List of Intel Titan Ridge Thunderbolt 3 Devices
 
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List of Intel Titan Ridge Thunderbolt 3 Devices  

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itsage
(@itsage)
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Joined: 4 years ago
 

@joevt3 Thank you for the correction. It was my mistake. I had in mind multiple DisplayPort streams over TB3 and wrote MST. The correct type of connection is as you said "dual-link SST". It also makes more sense for the sole DisplayPort on this AIC to be output rather input. 

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joevt
(@joevt)
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Joined: 3 years ago
 

I've received a couple GC-TITAN RIDGE. So far I only took some photos and tested DisplayPort x 2 to Thunderbolt conversion (no PCIe) and two DisplayPort to USB-C conversion (no USB). Those two functions worked while the GC-TITAN RIDGE was in the IT-GO "ADP-099-31" without any internal connections (none of 6 pin power x2, USB 2.0 header, and AIC header were connected).

The DisplayPort port is an output. It does not seem to support DP++. A passive DisplayPort to HDMI cable that worked with my Mac's NVIDIA GeForce GTX 680 does not work with the GC-TITAN RIDGE, which means HDMI requires an active adapter.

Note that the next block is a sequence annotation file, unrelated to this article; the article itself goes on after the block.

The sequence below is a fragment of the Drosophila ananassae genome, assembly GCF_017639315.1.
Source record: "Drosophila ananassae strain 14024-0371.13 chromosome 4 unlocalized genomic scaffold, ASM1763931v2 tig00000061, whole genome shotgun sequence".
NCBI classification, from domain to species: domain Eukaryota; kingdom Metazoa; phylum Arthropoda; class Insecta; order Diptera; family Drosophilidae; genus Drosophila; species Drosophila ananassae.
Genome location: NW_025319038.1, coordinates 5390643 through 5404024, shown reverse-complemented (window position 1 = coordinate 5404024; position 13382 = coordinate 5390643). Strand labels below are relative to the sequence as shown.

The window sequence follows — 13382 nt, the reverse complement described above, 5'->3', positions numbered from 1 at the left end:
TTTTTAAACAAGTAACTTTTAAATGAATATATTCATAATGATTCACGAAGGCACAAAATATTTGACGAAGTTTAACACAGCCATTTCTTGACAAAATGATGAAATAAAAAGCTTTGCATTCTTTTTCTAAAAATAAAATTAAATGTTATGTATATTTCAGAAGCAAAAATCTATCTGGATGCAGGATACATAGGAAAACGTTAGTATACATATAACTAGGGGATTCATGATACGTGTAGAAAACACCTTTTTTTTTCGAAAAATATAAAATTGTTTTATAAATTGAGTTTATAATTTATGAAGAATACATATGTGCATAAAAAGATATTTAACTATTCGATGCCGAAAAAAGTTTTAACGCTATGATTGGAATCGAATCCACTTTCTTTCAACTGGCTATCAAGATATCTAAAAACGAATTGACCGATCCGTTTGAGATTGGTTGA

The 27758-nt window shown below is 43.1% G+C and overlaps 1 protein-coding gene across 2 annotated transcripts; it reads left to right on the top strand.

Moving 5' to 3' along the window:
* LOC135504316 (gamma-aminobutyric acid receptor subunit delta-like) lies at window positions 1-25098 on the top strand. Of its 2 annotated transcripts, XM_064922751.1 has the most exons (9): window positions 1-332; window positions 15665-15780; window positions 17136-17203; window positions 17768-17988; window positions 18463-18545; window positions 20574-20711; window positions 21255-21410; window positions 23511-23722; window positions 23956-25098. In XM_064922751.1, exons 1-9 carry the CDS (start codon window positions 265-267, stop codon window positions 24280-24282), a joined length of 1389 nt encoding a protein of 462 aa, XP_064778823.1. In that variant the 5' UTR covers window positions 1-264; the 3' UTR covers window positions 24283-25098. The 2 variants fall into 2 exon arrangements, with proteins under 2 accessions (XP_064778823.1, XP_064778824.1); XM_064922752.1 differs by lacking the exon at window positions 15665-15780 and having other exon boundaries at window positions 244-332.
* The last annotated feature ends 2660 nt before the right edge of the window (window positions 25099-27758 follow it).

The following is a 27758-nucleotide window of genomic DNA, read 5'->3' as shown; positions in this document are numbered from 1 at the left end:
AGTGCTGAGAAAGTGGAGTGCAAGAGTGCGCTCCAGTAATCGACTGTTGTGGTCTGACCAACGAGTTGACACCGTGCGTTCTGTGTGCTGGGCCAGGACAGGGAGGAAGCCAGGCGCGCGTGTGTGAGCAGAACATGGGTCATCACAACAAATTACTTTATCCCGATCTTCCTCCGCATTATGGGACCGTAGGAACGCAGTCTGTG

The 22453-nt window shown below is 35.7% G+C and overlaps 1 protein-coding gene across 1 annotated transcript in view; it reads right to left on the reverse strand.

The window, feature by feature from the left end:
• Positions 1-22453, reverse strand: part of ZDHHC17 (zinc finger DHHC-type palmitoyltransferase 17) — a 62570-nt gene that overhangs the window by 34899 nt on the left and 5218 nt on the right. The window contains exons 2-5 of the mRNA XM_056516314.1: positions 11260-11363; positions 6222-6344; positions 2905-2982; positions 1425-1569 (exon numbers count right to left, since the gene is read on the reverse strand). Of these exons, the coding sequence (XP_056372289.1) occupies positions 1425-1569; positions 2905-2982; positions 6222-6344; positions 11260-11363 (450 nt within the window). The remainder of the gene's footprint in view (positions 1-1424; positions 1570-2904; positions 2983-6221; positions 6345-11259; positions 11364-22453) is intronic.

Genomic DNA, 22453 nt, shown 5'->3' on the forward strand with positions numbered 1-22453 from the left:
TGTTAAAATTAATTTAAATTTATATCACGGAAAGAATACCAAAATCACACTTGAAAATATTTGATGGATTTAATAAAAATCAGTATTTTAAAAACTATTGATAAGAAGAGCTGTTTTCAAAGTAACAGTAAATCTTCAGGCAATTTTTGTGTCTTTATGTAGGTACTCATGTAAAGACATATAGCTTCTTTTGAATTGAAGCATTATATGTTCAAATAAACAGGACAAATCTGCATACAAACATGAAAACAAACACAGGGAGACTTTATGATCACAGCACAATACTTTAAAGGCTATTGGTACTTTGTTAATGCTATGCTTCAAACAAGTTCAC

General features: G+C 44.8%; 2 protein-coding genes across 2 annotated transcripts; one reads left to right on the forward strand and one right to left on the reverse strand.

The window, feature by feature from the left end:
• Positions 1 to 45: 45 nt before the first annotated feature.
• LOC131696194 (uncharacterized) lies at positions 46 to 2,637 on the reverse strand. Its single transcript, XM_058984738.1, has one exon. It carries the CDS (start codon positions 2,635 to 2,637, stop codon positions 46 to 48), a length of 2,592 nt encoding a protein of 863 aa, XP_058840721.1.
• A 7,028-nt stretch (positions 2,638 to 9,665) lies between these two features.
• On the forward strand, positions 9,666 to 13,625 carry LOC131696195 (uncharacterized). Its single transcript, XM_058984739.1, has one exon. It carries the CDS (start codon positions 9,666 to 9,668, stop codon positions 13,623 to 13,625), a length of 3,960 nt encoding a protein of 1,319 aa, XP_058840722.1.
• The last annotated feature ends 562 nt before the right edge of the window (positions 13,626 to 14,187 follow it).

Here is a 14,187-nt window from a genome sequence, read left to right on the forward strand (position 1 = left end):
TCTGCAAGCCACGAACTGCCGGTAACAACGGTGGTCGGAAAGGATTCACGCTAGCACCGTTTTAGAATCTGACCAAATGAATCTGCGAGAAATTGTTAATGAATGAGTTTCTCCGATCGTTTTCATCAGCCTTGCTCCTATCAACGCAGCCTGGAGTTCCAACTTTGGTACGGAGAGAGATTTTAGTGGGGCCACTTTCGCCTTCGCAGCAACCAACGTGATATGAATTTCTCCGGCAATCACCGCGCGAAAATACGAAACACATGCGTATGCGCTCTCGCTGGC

I need to test other risers, try it in my GA-Z170X-Gaming 7 motherboard (no Thunderbolt add-in card header but may still kind of work in the PCIEX4 slot under certain conditions - like using Linux).

PCB GC TITAN RIDGE
PCB GC ALPINE RIDGE
GC x RIDGE Size Comparison
GC x RIDGE ports
GC x RIDGE ports in IT GO

Mac mini (2018), Mac Pro (Early 2008), MacBook Pro (Retina, 15-inch, Mid 2015), GA-Z170X-Gaming 7, Sapphire Pulse Radeon RX 580 8GB GDDR5, Sonnet Echo Express III-D, Trebleet Thunderbolt 3 to NVMe M.2 case


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karatekid430
(@karatekid430)
Estimable Member
Joined: 3 years ago
 

I have an assignment to do, so I cannot write about this for long. But this could be big.
I received 2x GC-TITAN RIDGE AIC. I have so far tried with Gigabyte Z170X-DESIGNARE (which has AIC header and inbuilt DSL6540 with two ports).